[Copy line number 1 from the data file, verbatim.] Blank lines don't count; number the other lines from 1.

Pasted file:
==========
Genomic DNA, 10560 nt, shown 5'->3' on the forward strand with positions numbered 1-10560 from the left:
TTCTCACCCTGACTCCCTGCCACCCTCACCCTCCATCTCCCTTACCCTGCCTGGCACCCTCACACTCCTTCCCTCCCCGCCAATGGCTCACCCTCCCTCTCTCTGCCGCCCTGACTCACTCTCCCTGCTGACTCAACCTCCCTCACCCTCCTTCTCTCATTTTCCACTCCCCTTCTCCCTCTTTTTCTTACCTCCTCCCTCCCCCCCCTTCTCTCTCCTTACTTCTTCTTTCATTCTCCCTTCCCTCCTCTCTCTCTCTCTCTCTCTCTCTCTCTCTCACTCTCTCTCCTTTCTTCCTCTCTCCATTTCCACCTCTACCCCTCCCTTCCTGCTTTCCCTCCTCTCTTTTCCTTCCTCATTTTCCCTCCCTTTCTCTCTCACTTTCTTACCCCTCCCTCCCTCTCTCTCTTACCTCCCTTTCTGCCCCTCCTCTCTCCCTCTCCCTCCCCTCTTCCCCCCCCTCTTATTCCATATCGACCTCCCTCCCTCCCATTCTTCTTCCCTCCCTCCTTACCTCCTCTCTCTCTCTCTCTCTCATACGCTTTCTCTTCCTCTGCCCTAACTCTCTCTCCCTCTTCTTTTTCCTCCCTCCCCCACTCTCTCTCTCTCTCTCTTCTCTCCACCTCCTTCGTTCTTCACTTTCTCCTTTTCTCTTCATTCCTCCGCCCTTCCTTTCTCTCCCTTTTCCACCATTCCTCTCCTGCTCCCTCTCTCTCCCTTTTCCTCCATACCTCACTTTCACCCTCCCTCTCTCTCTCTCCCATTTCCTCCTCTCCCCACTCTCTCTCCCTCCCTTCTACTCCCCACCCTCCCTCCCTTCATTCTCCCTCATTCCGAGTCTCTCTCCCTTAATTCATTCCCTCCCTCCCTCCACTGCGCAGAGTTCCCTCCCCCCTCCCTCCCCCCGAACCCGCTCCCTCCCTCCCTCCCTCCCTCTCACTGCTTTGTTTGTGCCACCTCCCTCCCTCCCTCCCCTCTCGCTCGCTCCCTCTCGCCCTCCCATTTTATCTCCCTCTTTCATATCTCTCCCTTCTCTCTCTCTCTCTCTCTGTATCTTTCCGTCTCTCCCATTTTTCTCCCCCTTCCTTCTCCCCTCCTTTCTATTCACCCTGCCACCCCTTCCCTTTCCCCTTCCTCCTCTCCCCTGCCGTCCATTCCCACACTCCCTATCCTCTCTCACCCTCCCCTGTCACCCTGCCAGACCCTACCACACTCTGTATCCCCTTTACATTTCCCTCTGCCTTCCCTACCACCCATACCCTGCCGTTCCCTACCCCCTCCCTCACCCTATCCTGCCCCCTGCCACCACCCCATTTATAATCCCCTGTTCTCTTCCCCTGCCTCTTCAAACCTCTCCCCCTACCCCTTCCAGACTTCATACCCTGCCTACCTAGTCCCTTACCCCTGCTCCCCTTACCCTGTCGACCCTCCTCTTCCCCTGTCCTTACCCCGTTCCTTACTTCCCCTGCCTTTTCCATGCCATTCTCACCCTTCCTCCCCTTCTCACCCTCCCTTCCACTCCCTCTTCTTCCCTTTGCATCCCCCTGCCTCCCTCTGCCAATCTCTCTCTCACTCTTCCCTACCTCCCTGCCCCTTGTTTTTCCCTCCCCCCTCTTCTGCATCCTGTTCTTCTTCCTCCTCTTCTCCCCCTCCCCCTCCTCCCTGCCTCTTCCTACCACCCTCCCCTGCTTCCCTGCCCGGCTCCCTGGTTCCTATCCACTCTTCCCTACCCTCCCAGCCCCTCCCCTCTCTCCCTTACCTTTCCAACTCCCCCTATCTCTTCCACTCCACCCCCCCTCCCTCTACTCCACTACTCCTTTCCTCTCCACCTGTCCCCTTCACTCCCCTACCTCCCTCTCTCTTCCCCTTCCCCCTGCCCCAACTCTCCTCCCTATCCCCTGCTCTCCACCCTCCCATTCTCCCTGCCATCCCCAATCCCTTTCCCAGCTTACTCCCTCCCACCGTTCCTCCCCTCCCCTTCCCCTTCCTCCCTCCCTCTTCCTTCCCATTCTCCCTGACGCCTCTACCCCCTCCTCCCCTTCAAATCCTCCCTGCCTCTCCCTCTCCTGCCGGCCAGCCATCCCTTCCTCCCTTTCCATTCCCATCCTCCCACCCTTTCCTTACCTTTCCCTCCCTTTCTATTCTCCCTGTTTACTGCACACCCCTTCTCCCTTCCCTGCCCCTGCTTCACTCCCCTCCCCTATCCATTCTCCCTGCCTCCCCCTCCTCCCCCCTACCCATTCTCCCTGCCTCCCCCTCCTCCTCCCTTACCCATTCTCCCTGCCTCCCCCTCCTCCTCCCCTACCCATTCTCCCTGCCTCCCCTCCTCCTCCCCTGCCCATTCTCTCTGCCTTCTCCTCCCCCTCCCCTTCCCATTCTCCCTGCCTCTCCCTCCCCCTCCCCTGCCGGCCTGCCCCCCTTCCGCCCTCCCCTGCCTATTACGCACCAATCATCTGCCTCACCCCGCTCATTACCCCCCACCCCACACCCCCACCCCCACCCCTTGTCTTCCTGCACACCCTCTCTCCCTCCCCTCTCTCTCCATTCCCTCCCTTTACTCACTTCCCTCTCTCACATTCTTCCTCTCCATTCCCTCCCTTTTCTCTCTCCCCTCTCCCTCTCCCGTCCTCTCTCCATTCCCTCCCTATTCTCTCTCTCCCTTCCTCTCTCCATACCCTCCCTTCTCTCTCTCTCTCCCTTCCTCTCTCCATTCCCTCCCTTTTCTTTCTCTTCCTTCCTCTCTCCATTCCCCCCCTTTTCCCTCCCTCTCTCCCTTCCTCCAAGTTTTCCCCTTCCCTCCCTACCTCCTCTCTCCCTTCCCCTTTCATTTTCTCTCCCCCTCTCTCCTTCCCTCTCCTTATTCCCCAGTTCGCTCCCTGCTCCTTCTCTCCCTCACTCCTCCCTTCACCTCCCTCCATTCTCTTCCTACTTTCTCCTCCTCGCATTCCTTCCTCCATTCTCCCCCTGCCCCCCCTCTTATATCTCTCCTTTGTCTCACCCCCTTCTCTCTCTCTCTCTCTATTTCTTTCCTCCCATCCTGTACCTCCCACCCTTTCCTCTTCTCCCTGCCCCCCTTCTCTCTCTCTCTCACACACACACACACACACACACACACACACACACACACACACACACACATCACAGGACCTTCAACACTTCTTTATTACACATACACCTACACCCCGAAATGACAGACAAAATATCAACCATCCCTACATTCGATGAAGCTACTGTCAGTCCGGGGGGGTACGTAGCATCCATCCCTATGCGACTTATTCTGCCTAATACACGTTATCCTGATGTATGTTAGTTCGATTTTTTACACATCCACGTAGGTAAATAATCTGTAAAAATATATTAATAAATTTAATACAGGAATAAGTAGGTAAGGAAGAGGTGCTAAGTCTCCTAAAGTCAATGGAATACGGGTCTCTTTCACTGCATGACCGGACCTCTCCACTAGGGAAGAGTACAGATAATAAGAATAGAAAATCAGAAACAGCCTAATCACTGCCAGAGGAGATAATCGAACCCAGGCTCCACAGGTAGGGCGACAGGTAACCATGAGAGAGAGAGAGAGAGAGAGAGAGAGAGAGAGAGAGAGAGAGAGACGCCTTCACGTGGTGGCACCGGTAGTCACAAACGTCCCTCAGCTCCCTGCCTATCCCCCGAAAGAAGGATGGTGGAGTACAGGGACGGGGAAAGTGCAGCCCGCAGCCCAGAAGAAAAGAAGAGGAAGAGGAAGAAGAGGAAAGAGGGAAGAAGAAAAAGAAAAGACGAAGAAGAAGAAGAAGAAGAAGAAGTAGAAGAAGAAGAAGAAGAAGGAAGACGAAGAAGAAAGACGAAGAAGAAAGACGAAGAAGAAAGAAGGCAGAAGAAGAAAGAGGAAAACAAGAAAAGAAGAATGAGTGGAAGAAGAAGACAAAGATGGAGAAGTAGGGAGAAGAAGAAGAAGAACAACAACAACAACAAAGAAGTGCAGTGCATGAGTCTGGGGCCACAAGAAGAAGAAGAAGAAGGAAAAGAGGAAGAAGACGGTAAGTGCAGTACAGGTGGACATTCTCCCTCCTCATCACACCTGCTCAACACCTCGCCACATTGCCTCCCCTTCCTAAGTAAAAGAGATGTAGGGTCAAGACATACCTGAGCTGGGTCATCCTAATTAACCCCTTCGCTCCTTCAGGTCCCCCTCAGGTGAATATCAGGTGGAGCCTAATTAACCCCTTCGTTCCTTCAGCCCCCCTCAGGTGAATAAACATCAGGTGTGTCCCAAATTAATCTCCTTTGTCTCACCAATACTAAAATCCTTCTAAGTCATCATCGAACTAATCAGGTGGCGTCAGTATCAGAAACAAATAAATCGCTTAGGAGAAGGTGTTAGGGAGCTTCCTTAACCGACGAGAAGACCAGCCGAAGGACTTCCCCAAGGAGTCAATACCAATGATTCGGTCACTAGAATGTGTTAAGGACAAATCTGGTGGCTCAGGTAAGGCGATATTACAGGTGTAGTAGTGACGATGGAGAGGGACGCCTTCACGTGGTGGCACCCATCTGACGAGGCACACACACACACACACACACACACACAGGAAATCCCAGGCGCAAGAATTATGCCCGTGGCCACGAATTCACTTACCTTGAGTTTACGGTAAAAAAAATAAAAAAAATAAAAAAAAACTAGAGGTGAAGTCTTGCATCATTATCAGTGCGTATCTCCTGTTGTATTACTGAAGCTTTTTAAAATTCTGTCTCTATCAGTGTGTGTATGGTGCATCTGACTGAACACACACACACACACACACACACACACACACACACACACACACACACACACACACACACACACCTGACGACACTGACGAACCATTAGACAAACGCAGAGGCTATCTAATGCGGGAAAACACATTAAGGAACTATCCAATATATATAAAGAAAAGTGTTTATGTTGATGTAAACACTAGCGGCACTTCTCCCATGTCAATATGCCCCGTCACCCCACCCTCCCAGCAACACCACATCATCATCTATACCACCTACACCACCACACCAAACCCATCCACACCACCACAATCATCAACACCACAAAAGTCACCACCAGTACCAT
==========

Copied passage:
Genomic DNA, 10560 nt, shown 5'->3' on the forward strand with positions numbered 1-10560 from the left: